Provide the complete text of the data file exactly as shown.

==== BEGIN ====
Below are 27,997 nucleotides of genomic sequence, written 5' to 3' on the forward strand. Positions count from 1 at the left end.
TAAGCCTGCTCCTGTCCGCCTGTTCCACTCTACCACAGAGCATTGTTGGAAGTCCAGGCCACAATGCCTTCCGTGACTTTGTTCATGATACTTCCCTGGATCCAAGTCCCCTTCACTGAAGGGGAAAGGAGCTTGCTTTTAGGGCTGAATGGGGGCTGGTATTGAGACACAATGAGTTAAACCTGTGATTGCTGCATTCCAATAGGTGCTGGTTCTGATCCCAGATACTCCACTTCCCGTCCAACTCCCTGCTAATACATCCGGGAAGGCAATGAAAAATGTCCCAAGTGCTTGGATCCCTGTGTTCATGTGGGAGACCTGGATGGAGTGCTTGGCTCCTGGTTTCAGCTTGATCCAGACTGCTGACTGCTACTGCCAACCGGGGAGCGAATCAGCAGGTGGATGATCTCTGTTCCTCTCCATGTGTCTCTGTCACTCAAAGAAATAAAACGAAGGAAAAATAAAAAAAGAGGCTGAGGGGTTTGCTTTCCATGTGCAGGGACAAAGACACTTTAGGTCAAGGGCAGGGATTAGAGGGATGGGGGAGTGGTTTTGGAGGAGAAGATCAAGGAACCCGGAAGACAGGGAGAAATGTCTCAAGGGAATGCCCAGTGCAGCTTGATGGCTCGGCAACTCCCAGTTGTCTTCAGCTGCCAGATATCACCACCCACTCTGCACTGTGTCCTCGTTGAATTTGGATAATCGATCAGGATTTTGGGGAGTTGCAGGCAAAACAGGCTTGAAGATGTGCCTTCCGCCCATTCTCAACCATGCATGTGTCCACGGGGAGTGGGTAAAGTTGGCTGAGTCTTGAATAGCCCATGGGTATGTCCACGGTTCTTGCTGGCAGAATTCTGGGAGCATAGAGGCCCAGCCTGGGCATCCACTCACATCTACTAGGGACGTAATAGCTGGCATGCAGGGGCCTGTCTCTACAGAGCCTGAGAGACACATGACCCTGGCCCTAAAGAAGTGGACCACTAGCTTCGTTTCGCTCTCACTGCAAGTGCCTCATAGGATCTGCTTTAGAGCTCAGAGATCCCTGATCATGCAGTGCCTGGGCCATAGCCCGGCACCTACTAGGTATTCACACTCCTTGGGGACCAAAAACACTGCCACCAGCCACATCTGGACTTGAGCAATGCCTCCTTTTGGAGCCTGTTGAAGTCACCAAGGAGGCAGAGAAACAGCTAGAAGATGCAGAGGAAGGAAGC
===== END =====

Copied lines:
Below are 27,997 nucleotides of genomic sequence, written 5' to 3' on the forward strand. Positions count from 1 at the left end.
TAAGCCTGCTCCTGTCCGCCTGTTCCACTCTACCACAGAGCATTGTTGGAAGTCCAGGCCACAATGCCTTCCGTGACTTTGTTCATGATACTTCCCTGGATCCAAGTCCCCTTCACTGAAGGGGAAAGGAGCTTGCTTTTAGGGCTGAATGGGGGCTGGTATTGAGACACAATGAGTTAAACCTGTGATTGCTGCATTCCAATAGGTGCTGGTTCTGATCCCAGATACTCCACTTCCCGTCCAACTCCCTGCTAATACATCCGGGAAGGCAATGAAAAATGTCCCAAGTGCTTGGATCCCTGTGTTCATGTGGGAGACCTGGATGGAGTGCTTGGCTCCTGGTTTCAGCTTGATCCAGACTGCTGACTGCTACTGCCAACCGGGGAGCGAATCAGCAGGTGGATGATCTCTGTTCCTCTCCATGTGTCTCTGTCACTCAAAGAAATAAAACGAAGGAAAAATAAAAAAAGAGGCTGAGGGGTTTGCTTTCCATGTGCAGGGACAAAGACACTTTAGGTCAAGGGCAGGGATTAGAGGGATGGGGGAGTGGTTTTGGAGGAGAAGATCAAGGAACCCGGAAGACAGGGAGAAATGTCTCAAGGGAATGCCCAGTGCAGCTTGATGGCTCGGCAACTCCCAGTTGTCTTCAGCTGCCAGATATCACCACCCACTCTGCACTGTGTCCTCGTTGAATTTGGATAATCGATCAGGATTTTGGGGAGTTGCAGGCAAAACAGGCTTGAAGATGTGCCTTCCGCCCATTCTCAACCATGCATGTGTCCACGGGGAGTGGGTAAAGTTGGCTGAGTCTTGAATAGCCCATGGGTATGTCCACGGTTCTTGCTGGCAGAATTCTGGGAGCATAGAGGCCCAGCCTGGGCATCCACTCACATCTACTAGGGACGTAATAGCTGGCATGCAGGGGCCTGTCTCTACAGAGCCTGAGAGACACATGACCCTGGCCCTAAAGAAGTGGACCACTAGCTTCGTTTCGCTCTCACTGCAAGTGCCTCATAGGATCTGCTTTAGAGCTCAGAGATCCCTGATCATGCAGTGCCTGGGCCATAGCCCGGCACCTACTAGGTATTCACACTCCTTGGGGACCAAAAACACTGCCACCAGCCACATCTGGACTTGAGCAATGCCTCCTTTTGGAGCCTGTTGAAGTCACCAAGGAGGCAGAGAAACAGCTAGAAGATGCAGAGGAAGGAAGC